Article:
For several years, Scottish Voices has given a performance at the Animusic Congress and Festival, held at various locations in Portugal (eg Braga, Tavira, Porto, Caldas da Rainha and Belmonte). The photo on the landing page of this website was taken in the auditorium of the Museu Jose Malhoa in Caldas da Rainha on July 5, 2018.
European University of Cyprus
Scottish Voices visited the Music Department of the European University of Cyprus in 2014 and gave the first performance of Graham Hair’s Mediterranean Songs there.
The website of the Music Department of the European University of Cyprus is at the following web address:
Click Here to view the website of the Music Department of the European University of Cyprus
Annini Tsiouti, Pianist
Annini Tsiouti studied piano and chamber music at the École Normale de Musique de Paris and at the Conservatoire de la Ville de Paris where she was awarded a scholarship by the city of Paris. She also studied Musicology at the Sorbonne University, where she focused her research on 20th century music and more specifically on the piano works of Greek composer Nikos Skalkottas. From 2008 Annini lived and worked in Nicosia, Cyprus, where she was very active as a teacher, solo pianist and accompanist. More recently she has again resided for part of each year in Paris. She appears regularly in concerts throughout Europe and the Middle East, and has given first performances of many works by Cypriot composers.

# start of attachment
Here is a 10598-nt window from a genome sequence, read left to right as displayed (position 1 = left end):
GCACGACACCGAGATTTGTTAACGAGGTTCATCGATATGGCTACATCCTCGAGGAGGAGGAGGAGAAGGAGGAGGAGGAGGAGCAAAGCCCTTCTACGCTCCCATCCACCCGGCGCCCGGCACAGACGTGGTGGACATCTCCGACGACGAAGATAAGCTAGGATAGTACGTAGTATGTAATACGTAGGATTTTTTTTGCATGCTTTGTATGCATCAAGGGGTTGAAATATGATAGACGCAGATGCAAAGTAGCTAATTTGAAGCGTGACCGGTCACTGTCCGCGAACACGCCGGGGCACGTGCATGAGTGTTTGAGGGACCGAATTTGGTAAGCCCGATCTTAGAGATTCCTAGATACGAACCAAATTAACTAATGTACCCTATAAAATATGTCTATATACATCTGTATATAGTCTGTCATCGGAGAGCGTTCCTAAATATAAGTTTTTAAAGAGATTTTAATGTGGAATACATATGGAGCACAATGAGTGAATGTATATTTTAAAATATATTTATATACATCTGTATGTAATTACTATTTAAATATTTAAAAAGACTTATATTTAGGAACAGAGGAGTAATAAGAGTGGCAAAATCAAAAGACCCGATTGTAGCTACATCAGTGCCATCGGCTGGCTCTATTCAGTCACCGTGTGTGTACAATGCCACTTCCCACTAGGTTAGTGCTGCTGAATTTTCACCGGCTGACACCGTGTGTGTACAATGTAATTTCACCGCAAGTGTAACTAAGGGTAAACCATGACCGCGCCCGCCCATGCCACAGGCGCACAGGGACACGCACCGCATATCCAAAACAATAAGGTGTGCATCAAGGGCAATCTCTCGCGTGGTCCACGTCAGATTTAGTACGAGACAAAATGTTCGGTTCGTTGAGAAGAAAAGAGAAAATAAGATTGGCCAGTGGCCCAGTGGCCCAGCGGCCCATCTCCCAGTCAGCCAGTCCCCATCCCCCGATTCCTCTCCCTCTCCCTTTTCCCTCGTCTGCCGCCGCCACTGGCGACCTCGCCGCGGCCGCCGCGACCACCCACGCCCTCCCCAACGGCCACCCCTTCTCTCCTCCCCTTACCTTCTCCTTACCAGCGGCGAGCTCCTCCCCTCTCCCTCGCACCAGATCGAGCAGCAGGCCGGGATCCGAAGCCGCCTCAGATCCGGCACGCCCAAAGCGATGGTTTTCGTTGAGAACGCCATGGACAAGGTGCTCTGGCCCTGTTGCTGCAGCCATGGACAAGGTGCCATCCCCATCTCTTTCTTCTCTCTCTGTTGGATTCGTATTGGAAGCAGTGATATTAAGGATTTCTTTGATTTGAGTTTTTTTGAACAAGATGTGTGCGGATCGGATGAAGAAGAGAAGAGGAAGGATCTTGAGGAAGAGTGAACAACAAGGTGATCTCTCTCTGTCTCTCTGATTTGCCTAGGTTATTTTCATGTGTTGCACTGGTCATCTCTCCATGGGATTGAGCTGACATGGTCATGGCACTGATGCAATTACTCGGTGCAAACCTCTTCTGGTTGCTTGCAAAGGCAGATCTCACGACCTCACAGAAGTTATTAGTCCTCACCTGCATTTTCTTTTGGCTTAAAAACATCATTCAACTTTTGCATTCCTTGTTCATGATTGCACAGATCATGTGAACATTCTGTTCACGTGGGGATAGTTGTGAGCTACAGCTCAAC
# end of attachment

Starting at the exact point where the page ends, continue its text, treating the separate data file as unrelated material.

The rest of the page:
Annini first played with Scottish Voices at the European University of Cyprus in Nicosia in 2014, since when we have invited her to perform with Scottish Voices and the Scottish Clarinet Quartet in Edinburgh and Glasgow.
Stephen Altoft, Trumpet
Trumpeter Stephen Altoft, resident in Freiburg, Germany, played with Scottish Voices at the Animusic Portugal Congress and Festival in 2014. We anticipate collaborating with him again in future.
Further information will appear here.
We acknowledge here the work of musicologist Jörg Fiedler.
Jörg has provided an image of a well-known harpsichord piece (Sofeggieto, by CPE Bach) and two audiofiles of performances of its opening section. The audiofiles are of performances played by 4 different harpsichords, tuned to 4 different temperaments.
The performances seem to show that, much of the time, the differences of temperament have only a minor effect on our perception of the piece: the differences come into play only when the notes are rather long (cf audio example 1), or when the tempo is rather slow (cf audio example 2).